Monday, December 20, 2010

The Monkey on our Back (Part 1)

People are willing to invest more energy and expense in maintaining the status quo, whatever the status quo happens to be, than they would have been willing to invest to bring those conditions about in the first place.  Psychologists call this lopsided valuation of our current circumstances status quo bias.   In its simplest form, status quo bias reflects a natural distaste for change, as if our present situation carries a kind of psychological inertia.  It’s easier to keep doing the same thing than it is to try something different—even if what we are doing isn’t working out so well for us.  So we put up with a job that is not entirely satisfying, or a marriage that is not entirely fulfilling.  Our willingness to allow the continuation of our present civilization, however, is something more than just an aversion to change.  It is something more closely akin to an addiction.  It’s as if we are addicted to civilization, hooked on consumption, and, as a result, entirely willing to ruin our personal health and the health of the planet in single-minded pursuit of our drug of choice. 

In his book, Consumed, Benjamin Barber suggests that addiction plays a major role in corporate consumer society.  Powerfully addictive substances and behaviors, tobacco, alcohol, sugar- and fat-saturated foods, television and movies, video games, are major consumer items whose use is supported by an enormous amount of corporate advertising.  In addition, the act of consumption itself has been turned into an addiction by corporate marketing, much of which is aimed at children, the most vulnerable segment of the population. I would go one step further.  It’s not just consumption, but the whole of our consumer civilization that we are addicted to.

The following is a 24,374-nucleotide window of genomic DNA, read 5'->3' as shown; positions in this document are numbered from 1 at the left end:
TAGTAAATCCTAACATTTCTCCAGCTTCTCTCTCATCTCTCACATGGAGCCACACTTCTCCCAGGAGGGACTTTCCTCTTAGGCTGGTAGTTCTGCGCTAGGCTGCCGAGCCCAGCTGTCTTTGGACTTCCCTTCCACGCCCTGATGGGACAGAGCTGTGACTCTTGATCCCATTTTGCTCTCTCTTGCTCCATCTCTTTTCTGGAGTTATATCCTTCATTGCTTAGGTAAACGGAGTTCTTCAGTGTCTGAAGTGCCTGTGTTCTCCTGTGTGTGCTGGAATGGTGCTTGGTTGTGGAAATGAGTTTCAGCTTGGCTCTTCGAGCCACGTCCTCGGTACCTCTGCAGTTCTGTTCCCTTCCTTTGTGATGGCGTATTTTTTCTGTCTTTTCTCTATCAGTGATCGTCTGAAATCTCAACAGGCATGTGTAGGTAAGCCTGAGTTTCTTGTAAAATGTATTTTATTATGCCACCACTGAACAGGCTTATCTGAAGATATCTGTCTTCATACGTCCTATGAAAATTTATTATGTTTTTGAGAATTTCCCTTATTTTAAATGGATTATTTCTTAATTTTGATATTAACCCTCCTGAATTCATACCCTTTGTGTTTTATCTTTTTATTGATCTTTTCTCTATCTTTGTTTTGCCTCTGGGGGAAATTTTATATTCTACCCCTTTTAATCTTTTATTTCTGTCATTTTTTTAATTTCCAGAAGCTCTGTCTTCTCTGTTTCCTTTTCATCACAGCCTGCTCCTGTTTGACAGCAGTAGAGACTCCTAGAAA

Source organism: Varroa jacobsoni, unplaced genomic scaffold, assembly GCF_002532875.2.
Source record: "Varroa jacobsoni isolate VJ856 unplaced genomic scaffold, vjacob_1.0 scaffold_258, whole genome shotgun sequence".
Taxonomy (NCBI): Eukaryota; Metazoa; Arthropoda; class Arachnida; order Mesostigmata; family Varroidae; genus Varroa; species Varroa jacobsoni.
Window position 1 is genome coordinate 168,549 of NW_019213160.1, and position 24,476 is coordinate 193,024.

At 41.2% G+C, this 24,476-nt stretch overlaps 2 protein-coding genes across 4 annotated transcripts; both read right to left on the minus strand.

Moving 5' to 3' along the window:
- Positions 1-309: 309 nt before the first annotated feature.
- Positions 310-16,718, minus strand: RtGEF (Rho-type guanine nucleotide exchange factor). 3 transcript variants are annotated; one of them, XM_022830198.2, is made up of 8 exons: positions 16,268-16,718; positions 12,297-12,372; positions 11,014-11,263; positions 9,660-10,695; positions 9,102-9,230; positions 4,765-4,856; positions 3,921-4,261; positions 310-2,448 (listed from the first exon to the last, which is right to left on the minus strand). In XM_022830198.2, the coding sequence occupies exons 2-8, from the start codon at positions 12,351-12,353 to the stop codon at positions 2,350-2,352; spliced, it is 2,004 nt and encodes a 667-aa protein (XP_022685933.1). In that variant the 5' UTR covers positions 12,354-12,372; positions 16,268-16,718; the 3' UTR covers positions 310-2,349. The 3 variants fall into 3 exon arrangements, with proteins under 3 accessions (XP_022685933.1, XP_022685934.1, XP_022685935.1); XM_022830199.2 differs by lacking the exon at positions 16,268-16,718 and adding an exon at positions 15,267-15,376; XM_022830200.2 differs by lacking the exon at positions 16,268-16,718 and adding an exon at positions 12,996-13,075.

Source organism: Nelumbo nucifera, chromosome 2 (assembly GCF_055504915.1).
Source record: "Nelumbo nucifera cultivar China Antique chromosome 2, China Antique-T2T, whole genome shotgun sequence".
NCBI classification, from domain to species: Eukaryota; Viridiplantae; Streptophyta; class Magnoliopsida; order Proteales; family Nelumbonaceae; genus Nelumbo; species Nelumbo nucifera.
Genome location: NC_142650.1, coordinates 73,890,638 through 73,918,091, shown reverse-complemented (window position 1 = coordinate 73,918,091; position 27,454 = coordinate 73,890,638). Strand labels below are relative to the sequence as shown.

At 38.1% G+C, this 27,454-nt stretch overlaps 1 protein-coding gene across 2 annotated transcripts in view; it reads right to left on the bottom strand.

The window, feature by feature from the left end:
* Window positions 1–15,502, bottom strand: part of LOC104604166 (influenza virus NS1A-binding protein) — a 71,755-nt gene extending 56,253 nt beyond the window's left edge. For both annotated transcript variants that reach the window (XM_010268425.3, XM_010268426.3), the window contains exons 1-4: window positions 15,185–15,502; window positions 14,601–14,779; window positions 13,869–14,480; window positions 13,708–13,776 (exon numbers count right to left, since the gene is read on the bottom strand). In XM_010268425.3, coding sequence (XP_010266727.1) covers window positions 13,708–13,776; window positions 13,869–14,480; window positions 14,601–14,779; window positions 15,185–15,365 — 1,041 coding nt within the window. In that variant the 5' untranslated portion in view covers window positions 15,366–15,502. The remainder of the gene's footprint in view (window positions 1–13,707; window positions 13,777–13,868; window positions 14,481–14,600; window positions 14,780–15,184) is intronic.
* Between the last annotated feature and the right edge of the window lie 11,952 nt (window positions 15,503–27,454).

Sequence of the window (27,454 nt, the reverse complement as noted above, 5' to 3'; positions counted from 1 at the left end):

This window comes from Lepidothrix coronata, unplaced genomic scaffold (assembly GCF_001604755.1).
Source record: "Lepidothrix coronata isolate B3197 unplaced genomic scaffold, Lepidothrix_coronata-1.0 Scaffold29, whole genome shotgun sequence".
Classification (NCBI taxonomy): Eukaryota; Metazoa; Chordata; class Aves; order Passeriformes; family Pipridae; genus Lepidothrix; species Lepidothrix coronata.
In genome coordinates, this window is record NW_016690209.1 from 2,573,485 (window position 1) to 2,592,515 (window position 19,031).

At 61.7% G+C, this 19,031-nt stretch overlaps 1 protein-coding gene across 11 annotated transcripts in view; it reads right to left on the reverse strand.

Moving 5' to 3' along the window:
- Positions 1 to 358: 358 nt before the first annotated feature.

And to see that addiction in this instance is not just a metaphor, consider how professionals diagnose substance dependence, the clinical term for addiction, defined in the DSM-IV-TR (the diagnostic manual used by mental health professionals) as “[a] maladaptive pattern of substance use, leading to clinically significant impairment or distress […].”  There are seven criteria for substance dependence listed in the DSM.  The first criterion is tolerance, the need for more of the substance to produce the desired effect, or a diminished effect with the same amount of the substance.   We quickly develop tolerance for the material accessories of our consumer society.   And it doesn’t take long before we need more and bigger and faster.  The average size of new homes, for example, has grown dramatically in the last few decades.  And once we’ve actually attained more than we had previously, the positive psychological effects don’t last long.  Research on the change in life satisfaction reported by lottery winners, for instance, has found that the initial euphoria dissipates rapidly, and in a short time the person returns to pre-winning levels of life satisfaction.  Something similar happens following the purchase of expensive consumer goods.  And then there is the cliché of the power hungry corporate executive who is never satisfied with any amount of wealth and power.  Affluence and material wealth are easy to get used to, and the desire for more is proportional to the amount that you already have: the more you have the more additional it takes in order to get the same psychological boost.